Below is a spectrum of collocations adapted from Howert (1996) and Carter, 1987).

Spectrum of Collocations


run a risk / a business make an attempt / way


(i) Adjective + noun hardened + criminal

-extenuating + circumstance

(ii) adverb + verb -readily + admit

-totally + unaware

(iii) verb + noun -renovate + house

-shrug + shoulder

(iv) noun + verb -brake + screech

-cloud + drift


(i) irreversible binominals--part and parcel, leaps and bounds

(ii) phrasal verb--pull out, give up

(iii) idioms--to take the bull by the horns, to set the ball rolling

It is clear from the spectrum of collocations presented above that lexical items in the language can be put into what J. R. Firth call "mutual expectancy". The words that are closely associated with others may depend in their association on the context of a particular situation. Context here refers to who is using them and where they are being used. For instance, power struggle, power boat, power house, power steering all collocate easily and will be used freely in English in different contexts.

In English, the unacceptability of some combinations is not necessarily based on compatibility in meanings of the individual items, but rather on convention. Butter is rancid and eggs are addled. Learners who are not aware of these conventions may produce unacceptably combinations.

Pupils who lack collocational competence sometimes make longer sentences because they do not know the collocations, which express precisely their thoughts. For instance, such expressions as listed below have been found in ESL pupils' compositions in Nigeria:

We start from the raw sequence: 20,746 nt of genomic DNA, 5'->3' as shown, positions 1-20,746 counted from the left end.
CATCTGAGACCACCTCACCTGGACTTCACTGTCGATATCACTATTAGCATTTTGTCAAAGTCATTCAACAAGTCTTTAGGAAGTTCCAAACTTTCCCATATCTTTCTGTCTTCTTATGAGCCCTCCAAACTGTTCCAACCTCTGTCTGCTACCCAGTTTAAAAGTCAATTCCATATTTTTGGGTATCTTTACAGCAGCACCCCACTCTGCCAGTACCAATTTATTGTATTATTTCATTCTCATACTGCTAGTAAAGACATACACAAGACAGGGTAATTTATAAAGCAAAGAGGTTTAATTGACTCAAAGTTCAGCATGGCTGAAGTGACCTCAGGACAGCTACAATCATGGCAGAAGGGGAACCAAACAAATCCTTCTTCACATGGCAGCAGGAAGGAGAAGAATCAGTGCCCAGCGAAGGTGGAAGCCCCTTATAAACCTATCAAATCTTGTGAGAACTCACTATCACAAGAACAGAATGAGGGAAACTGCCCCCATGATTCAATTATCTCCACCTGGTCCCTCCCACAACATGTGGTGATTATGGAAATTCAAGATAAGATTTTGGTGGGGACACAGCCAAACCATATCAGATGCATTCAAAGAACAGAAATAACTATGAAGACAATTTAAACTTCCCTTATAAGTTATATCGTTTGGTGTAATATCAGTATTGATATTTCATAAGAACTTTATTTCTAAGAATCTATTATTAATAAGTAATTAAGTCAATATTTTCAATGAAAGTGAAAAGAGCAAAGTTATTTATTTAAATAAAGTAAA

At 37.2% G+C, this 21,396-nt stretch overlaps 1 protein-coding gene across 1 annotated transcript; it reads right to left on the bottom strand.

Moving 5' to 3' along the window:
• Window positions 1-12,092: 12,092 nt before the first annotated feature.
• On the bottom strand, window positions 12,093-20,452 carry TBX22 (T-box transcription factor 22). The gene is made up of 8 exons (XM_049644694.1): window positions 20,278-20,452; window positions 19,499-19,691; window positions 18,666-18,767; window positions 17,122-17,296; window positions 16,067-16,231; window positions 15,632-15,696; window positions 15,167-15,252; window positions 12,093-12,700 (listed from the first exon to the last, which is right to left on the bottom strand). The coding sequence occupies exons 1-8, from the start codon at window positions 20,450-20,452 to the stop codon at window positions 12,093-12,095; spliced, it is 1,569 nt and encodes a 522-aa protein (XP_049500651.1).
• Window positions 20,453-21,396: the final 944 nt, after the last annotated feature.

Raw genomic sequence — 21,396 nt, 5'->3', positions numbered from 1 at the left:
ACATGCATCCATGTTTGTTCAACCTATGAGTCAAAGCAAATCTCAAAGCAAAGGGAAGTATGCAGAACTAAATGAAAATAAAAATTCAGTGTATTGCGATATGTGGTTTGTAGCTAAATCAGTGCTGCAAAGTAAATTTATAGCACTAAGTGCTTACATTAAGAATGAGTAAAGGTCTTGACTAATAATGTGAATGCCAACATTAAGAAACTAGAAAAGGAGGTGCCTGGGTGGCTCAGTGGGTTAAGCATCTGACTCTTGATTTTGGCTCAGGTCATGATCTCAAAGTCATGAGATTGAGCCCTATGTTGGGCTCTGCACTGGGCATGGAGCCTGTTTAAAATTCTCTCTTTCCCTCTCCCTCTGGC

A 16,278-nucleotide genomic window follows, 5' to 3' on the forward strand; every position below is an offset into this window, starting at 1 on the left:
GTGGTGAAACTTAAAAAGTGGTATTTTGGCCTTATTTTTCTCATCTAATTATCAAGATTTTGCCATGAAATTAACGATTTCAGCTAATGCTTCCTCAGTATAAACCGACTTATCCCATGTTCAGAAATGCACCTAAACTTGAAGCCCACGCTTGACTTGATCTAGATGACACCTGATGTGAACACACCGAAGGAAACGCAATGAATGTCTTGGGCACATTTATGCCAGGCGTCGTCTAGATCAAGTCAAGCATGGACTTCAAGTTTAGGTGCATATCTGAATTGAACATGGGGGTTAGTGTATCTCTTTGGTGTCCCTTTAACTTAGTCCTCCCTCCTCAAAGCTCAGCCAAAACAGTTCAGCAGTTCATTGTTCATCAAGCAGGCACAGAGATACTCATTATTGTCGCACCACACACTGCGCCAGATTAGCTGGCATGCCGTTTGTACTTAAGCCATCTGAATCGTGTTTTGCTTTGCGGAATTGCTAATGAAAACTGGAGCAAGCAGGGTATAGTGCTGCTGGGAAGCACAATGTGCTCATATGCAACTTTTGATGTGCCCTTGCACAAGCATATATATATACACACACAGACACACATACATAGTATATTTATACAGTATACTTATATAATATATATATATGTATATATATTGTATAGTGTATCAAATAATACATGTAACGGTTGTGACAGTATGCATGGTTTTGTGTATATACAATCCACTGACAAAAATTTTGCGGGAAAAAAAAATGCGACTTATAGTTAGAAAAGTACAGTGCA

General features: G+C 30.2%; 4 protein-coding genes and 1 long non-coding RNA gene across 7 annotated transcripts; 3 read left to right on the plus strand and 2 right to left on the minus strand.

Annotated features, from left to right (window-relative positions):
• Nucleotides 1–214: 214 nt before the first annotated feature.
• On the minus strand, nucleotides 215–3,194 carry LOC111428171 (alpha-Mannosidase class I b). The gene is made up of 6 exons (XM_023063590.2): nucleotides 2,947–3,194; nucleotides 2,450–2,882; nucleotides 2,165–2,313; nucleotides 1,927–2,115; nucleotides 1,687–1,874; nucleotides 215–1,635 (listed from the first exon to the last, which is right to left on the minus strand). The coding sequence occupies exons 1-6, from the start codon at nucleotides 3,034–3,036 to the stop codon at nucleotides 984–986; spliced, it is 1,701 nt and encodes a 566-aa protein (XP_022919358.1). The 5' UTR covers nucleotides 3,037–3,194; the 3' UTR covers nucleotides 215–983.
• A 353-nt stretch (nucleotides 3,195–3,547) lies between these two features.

ESL learners who are not properly taught the lexical resources of the language focus on the decontextualised lexical items as listed in the dictionaries thereby losing sight of word association. Such learners often belabour their speeches using one word at a time and simple vocabulary to express both simple and complicated ideas.

Familiarity with typical collocations in English will make learners to appreciate the humorous or aesthetic power of unlikely collocation, such as:

Learning collocations is learning typical expressions in a language. Proper acquisition of collocations makes learners competent socially at the level of personal and technical communications. Below are some of the ways teachers can make learners conscious of this fact.

How Teachers Can Help Pupils Minimize Collocational Errors

1. Teaching and learning of English lexis should not be restricted to course books. A course book can only serve as a guide to learning. It cannot possibly handle the complex nature of lexical collocations acquisition. Teachers should encourage learners' creativity through the use of some aids to vocabulary learning such as, lexical matching and networks. Such aids to learning should not be presented as immutable, but rather as hypothesis which learners can test against further data; the technique can thus be seen to further creative and dynamic ends (see Meara, 1997; Carter, 1987). There is also the likelihood that the associations generated by and across items in these kinds of exercisesaid both retention and recall of items by learners.